The tree outside 4 Greville Street is also in excellent health and is also approximately 10-12 metres in height and around the same dimension across the canopy. It is an important provider of habitat and foodsource and also provides important visual amenity along this section of the street.
Both trees have been root pruned on a number of occasions over many years and the canopies have been regularly pruned out of overhead powerlines.
The adjacent roadway has been damaged and uplifted by tree roots, as has the footpath outside both properties.
RELATIONSHIP TO CITY PLAN:
Outcome 10: A Healthy Environment.
Direction 10b: Environmental risks and impacts are strategically managed.
Key Action: Develop and implement policies, programmes and strategies to manage environmental risks and impacts.
FINANCIAL IMPACT STATEMENT:
The cost to remove and stump grind these two trees and to replace them with two-three advanced replacement species would be in the vicinity of $5,000 and this would come from Council’s annual tree management budget.
The roots of these two trees are causing ongoing and worsening damage to the adjacent footpath and roadway and they both seasonally drop copious amounts of fruit onto the footpath and nature strip area.
Both these problems constitute a very real liability issue for Council – although the footpath can be repaired (only a temporary measure) and the fruiting issue is seasonal.
Branches have to be regularly pruned out of the domestic service wires/overhead powerlines and the canopies create significant shadowing of the adjacent footpath at night.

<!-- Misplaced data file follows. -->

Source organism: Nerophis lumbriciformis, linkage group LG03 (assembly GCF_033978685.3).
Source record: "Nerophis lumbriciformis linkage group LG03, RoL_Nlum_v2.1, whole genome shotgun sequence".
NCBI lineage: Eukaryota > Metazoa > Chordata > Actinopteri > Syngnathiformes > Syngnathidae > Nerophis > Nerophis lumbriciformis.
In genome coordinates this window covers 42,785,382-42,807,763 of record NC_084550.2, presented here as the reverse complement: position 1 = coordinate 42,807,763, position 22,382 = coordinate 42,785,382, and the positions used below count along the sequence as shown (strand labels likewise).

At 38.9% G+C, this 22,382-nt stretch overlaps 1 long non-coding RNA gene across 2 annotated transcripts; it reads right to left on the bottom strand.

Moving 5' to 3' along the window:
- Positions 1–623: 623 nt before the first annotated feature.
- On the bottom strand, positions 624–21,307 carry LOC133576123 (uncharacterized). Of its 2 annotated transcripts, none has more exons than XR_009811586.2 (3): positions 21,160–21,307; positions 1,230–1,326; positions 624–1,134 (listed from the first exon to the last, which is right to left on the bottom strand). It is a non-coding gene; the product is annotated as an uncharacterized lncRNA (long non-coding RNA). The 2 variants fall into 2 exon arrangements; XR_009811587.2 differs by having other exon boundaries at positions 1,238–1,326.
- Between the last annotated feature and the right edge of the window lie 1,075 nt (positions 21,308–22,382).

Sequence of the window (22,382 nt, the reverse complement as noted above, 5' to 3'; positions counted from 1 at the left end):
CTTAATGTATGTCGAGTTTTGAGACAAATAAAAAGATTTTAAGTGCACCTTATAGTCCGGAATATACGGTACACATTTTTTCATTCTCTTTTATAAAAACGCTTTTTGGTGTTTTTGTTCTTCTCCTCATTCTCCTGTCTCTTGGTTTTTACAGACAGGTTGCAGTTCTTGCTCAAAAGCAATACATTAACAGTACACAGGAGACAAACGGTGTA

The roots of both trees have intruded into adjacent properties and are causing (or have the potential to cause) serious structural damage to both those properties. Of major concern is that these two trees will eventually cost Council a considerable amount of money for property repairs – as well as constituting an ongoing trip/liability hazard.
The removal and replacement of both these trees would certainly fall within the parameters originally set out in Council’s resolution relating to aggressive-rooted street trees, although their removal would have a major impact on visual amenity of the surrounding streetscape.
That the two Council-owned Ficus microcarpa var. ‘Hillii’ (Hill’s Weeping figs) growing on the nature strip outside 2 and 4 Greville Street, Clovelly, be removed and replaced with an appropriate number of more appropriate tree species – as per Council’s Street Tree Masterplan.
26 April, 2007
REPORT BY: DIRECTOR, CITY SERVICES
The RTA has recently issued a new guide to the Delegation to Councils for the Regulation of Traffic. Council, at its Works Committee meeting of 13th June, 2006, resolved on the Motion by Councillors Andrews and Sullivan that a report be brought back to Council on delegate attendance and voting rights on the Randwick Traffic Committee.
Council is delegated certain powers by the RTA to regulate traffic on local roads. This report details the extent and limitations of this delegation and addresses the manner in which Council applies this delegation.
The Roads and Traffic Authority is legislated as the organisation responsible for the control of traffic on all roads in New South Wales. Traffic is controlled by the installation of prescribed traffic control devices, such as regulatory signs, or traffic control facilities, such as medians.
The RTA advises that it considers that the most effective means of dealing with the number and range of traffic- related matters, particularly those which arise on local roads, is to deal with them at the local level. The RTA has therefore delegated certain aspects of the control of traffic on local roads to the Councils of Local Government areas.
The Transport Administration Act, 1998 confers the following powers to the RTA: